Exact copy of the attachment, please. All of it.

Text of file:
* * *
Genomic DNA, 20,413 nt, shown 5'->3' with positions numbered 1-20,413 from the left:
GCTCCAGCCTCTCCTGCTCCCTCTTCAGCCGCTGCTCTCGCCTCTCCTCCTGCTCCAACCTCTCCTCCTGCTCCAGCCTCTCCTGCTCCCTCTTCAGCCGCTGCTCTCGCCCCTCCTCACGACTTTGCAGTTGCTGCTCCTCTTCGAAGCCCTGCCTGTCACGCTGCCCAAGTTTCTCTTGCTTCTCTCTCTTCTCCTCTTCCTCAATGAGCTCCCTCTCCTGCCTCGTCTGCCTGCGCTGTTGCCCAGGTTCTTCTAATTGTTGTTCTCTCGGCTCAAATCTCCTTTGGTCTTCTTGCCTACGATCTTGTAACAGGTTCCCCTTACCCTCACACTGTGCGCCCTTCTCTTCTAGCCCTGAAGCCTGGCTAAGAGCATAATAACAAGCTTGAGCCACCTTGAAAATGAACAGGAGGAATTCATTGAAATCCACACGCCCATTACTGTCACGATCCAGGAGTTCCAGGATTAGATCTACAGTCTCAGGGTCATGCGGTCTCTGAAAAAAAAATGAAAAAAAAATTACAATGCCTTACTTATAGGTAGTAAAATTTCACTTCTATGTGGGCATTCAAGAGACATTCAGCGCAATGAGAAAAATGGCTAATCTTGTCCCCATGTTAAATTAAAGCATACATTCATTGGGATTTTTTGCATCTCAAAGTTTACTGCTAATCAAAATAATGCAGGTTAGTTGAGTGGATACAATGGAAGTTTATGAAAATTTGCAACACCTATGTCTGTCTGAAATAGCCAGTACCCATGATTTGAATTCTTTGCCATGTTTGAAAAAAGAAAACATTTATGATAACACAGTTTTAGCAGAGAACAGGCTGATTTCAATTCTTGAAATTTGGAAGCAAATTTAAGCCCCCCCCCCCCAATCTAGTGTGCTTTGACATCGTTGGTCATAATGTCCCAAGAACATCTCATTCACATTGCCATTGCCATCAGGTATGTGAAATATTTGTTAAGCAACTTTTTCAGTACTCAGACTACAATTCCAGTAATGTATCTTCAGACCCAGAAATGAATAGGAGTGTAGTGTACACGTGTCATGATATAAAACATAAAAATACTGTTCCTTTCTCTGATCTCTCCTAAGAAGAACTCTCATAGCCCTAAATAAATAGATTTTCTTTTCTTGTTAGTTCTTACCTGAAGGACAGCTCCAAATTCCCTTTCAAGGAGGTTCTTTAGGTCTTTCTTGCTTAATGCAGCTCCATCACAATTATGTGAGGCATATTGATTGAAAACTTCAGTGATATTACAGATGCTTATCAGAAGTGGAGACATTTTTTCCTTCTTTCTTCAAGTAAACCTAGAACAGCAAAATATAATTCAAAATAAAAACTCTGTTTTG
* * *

Genomic DNA, 20,413 nt, shown 5'->3' with positions numbered 1-20,413 from the left:
GCTCCAGCCTCTCCTGCTCCCTCTTCAGCCGCTGCTCTCGCCTCTCCTCCTGCTCCAACCTCTCCTCCTGCTCCAGCCTCTCCTGCTCCCTCTTCAGCCGCTGCTCTCGCCCCTCCTCACGACTTTGCAGTTGCTGCTCCTCTTCGAAGCCCTGCCTGTCACGCTGCCCAAGTTTCTCTTGCTTCTCTCTCTTCTCCTCTTCCTCAATGAGCTCCCTCTCCTGCCTCGTCTGCCTGCGCTGTTGCCCAGGTTCTTCTAATTGTTGTTCTCTCGGCTCAAATCTCCTTTGGTCTTCTTGCCTACGATCTTGTAACAGGTTCCCCTTACCCTCACACTGTGCGCCCTTCTCTTCTAGCCCTGAAGCCTGGCTAAGAGCATAATAACAAGCTTGAGCCACCTTGAAAATGAACAGGAGGAATTCATTGAAATCCACACGCCCATTACTGTCACGATCCAGGAGTTCCAGGATTAGATCTACAGTCTCAGGGTCATGCGGTCTCTGAAAAAAAAATGAAAAAAAAATTACAATGCCTTACTTATAGGTAGTAAAATTTCACTTCTATGTGGGCATTCAAGAGACATTCAGCGCAATGAGAAAAATGGCTAATCTTGTCCCCATGTTAAATTAAAGCATACATTCATTGGGATTTTTTGCATCTCAAAGTTTACTGCTAATCAAAATAATGCAGGTTAGTTGAGTGGATACAATGGAAGTTTATGAAAATTTGCAACACCTATGTCTGTCTGAAATAGCCAGTACCCATGATTTGAATTCTTTGCCATGTTTGAAAAAAGAAAACATTTATGATAACACAGTTTTAGCAGAGAACAGGCTGATTTCAATTCTTGAAATTTGGAAGCAAATTTAAGCCCCCCCCCCCCAATCTAGTGTGCTTTGACATCGTTGGTCATAATGTCCCAAGAACATCTCATTCACATTGCCATTGCCATCAGGTATGTGAAATATTTGTTAAGCAACTTTTTCAGTACTCAGACTACAATTCCAGTAATGTATCTTCAGACCCAGAAATGAATAGGAGTGTAGTGTACACGTGTCATGATATAAAACATAAAAATACTGTTCCTTTCTCTGATCTCTCCTAAGAAGAACTCTCATAGCCCTAAATAAATAGATTTTCTTTTCTTGTTAGTTCTTACCTGAAGGACAGCTCCAAATTCCCTTTCAAGGAGGTTCTTTAGGTCTTTCTTGCTTAATGCAGCTCCATCACAATTATGTGAGGCATATTGATTGAAAACTTCAGTGATATTACAGATGCTTATCAGAAGTGGAGACATTTTTTCCTTCTTTCTTCAAGTAAACCTAGAACAGCAAAATATAATTCAAAATAAAAACTCTGTTTTG